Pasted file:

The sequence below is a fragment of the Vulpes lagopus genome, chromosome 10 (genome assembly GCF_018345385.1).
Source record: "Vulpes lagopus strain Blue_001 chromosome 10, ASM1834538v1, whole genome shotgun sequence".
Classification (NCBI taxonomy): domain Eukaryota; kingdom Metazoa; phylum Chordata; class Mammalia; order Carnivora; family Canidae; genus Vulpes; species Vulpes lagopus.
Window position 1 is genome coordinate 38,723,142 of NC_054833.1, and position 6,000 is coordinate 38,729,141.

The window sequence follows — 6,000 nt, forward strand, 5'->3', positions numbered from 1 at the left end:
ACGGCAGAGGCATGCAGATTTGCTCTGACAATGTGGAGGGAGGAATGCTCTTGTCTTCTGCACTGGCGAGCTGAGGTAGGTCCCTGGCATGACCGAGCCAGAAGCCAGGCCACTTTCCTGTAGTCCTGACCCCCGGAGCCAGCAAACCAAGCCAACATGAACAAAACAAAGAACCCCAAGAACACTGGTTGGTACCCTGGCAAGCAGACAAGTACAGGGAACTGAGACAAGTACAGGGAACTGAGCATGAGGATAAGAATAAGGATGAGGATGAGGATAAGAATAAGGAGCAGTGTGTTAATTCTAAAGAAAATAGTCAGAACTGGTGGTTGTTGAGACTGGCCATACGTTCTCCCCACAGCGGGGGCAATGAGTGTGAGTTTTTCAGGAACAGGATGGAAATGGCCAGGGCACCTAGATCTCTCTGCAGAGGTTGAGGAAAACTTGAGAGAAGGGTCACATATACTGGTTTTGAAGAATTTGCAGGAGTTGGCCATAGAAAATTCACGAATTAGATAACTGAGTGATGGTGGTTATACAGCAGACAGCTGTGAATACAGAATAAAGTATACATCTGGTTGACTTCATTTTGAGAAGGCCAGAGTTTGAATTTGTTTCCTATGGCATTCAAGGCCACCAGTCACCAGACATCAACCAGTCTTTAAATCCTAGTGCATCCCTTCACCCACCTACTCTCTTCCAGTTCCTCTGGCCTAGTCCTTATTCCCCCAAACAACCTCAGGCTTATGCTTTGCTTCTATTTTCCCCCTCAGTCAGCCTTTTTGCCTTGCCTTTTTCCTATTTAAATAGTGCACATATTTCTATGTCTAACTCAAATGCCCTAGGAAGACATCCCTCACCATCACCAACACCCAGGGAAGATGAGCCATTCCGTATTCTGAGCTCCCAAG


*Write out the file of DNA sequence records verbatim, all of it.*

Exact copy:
The sequence below is a fragment of the Vulpes lagopus genome, chromosome 10 (genome assembly GCF_018345385.1).
Source record: "Vulpes lagopus strain Blue_001 chromosome 10, ASM1834538v1, whole genome shotgun sequence".
Classification (NCBI taxonomy): domain Eukaryota; kingdom Metazoa; phylum Chordata; class Mammalia; order Carnivora; family Canidae; genus Vulpes; species Vulpes lagopus.
Window position 1 is genome coordinate 38,723,142 of NC_054833.1, and position 6,000 is coordinate 38,729,141.

The window sequence follows — 6,000 nt, forward strand, 5'->3', positions numbered from 1 at the left end:
ACGGCAGAGGCATGCAGATTTGCTCTGACAATGTGGAGGGAGGAATGCTCTTGTCTTCTGCACTGGCGAGCTGAGGTAGGTCCCTGGCATGACCGAGCCAGAAGCCAGGCCACTTTCCTGTAGTCCTGACCCCCGGAGCCAGCAAACCAAGCCAACATGAACAAAACAAAGAACCCCAAGAACACTGGTTGGTACCCTGGCAAGCAGACAAGTACAGGGAACTGAGACAAGTACAGGGAACTGAGCATGAGGATAAGAATAAGGATGAGGATGAGGATAAGAATAAGGAGCAGTGTGTTAATTCTAAAGAAAATAGTCAGAACTGGTGGTTGTTGAGACTGGCCATACGTTCTCCCCACAGCGGGGGCAATGAGTGTGAGTTTTTCAGGAACAGGATGGAAATGGCCAGGGCACCTAGATCTCTCTGCAGAGGTTGAGGAAAACTTGAGAGAAGGGTCACATATACTGGTTTTGAAGAATTTGCAGGAGTTGGCCATAGAAAATTCACGAATTAGATAACTGAGTGATGGTGGTTATACAGCAGACAGCTGTGAATACAGAATAAAGTATACATCTGGTTGACTTCATTTTGAGAAGGCCAGAGTTTGAATTTGTTTCCTATGGCATTCAAGGCCACCAGTCACCAGACATCAACCAGTCTTTAAATCCTAGTGCATCCCTTCACCCACCTACTCTCTTCCAGTTCCTCTGGCCTAGTCCTTATTCCCCCAAACAACCTCAGGCTTATGCTTTGCTTCTATTTTCCCCCTCAGTCAGCCTTTTTGCCTTGCCTTTTTCCTATTTAAATAGTGCACATATTTCTATGTCTAACTCAAATGCCCTAGGAAGACATCCCTCACCATCACCAACACCCAGGGAAGATGAGCCATTCCGTATTCTGAGCTCCCAAG